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The Human Nature Review Human Nature Review  2005 Volume 5: 37-40 ( 31 December )
URL of this document http://human-nature.com/nibbs/05/ctalbot.html

Book Review

The Paradoxical Primate 
By Colin Talbot
Exeter, UK: Imprint Academic.

Reviewed by Rick O'Gorman, Department of Psychology, Keynes College, University of Kent, Canterbury, Kent CT2 7NP, UK.

Colin Talbot's The Paradoxical Primate takes as its purpose a bold and challenging task, “to establish a new framework for understanding human nature, from an evolutionary perspective but drawing on existing social sciences”, as the book's back cover promises. Sadly, it comes nowhere near to achieving this. The back cover states that the book “draws on a new branch of human sciences, paradoxical systems theory, to reconceptualize …the…fields of evolutionary psychology, ethology, and behavioural genetics”, but I would suggest that a possibly more viable purpose for this book would be as a demonstration to those in economics, public policy and related social science fields, Talbot's own comrades, that an evolutionary approach to human behaviour could contribute to those disciplines, and indeed, is needed. That said, the book is short and could serve only as a teaser to outline both the current shortcomings in human behavioural theory in those disciplines and the alternative conceptualization and data that an evolutionary framework offers.

The gist of the book is that human nature is full of contradictions, or paradoxes, and that this can best be explained by paradoxical systems theory. Frankly, I was never very clear on what this (new to me, at least) theory entails. Or rather, I feared that it was as straightforward as it seemed. Essentially, Talbot's thesis is that humans are permanently contradictory and that for many human behavioural dimensions, there are counterbalancing (contradictory) ones. Hence, the paradox in the paradoxical primate (though Talbot suggests that other primates also share some of humanity's paradoxical nature, thus reducing the uniqueness implied in the book's title).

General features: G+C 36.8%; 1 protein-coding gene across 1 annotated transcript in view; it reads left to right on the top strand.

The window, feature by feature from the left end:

Talbot sets out his case by first taking us on a whirlwind tour through the latest and greatest theories found in Management, Government and Public Policy (such as blank slate approaches, rational choice theory, utility maximization and so on) used to account for human behaviour. In each case, he shows that there is a school of thought, usually held by a minority, which claims that humans cannot be conceptualized by theories that predict rationally consistent behaviour. Instead, the argument goes, humans are contradictory. Talbot ties together this central thread found in a number of theories across the aforementioned disciplines to argue that human behaviour is paradoxical. That humans cannot be straitjacketed into these theories I needed no convincing of, which is just as well, as Talbot takes a light-handed approach to providing evidence to support his perspective (he states that humans engaging in acts of pure altruism is so obvious that we need hardly bother to marshal evidence-somehow, I imagine there are plenty potential readers less inclined to simply go with that one than I, particularly as altruism is not defined herein). The little evidence he offers--mostly theoretical and descriptive writings rather than empirical-- is heavily drawn from the social sciences. Understandable enough, I suppose, as that is where Talbot's expertise lies, but unsatisfying to me if he seeks to argue about the fundamentals of human nature-examples from organizational situations of contradictions in such abstract behaviours as strategic practices in business planning somehow seem too complex to provide categorical evidence for the paradox hypothesis.

Well over half the book is spent making the case that humans are paradoxical, before we get to where I wanted to go-on to how this new-fangled paradoxical systems theory could shed useful light on human nature. By this stage, I was already growing suspicious though that the (hypothetical) paradoxical nature of humanity might be the body of the theory. So it proved. The evolutionary bit of this book consisted of arguing why humans might have such contradictory facets. Again, Talbot ticked off the boxes showing that he was familiar with the main thinkers in evolutionary psychology, although his omission of Chris Boehm's work was surprising, given that Talbot touches upon both morality and organizational behaviour in humans.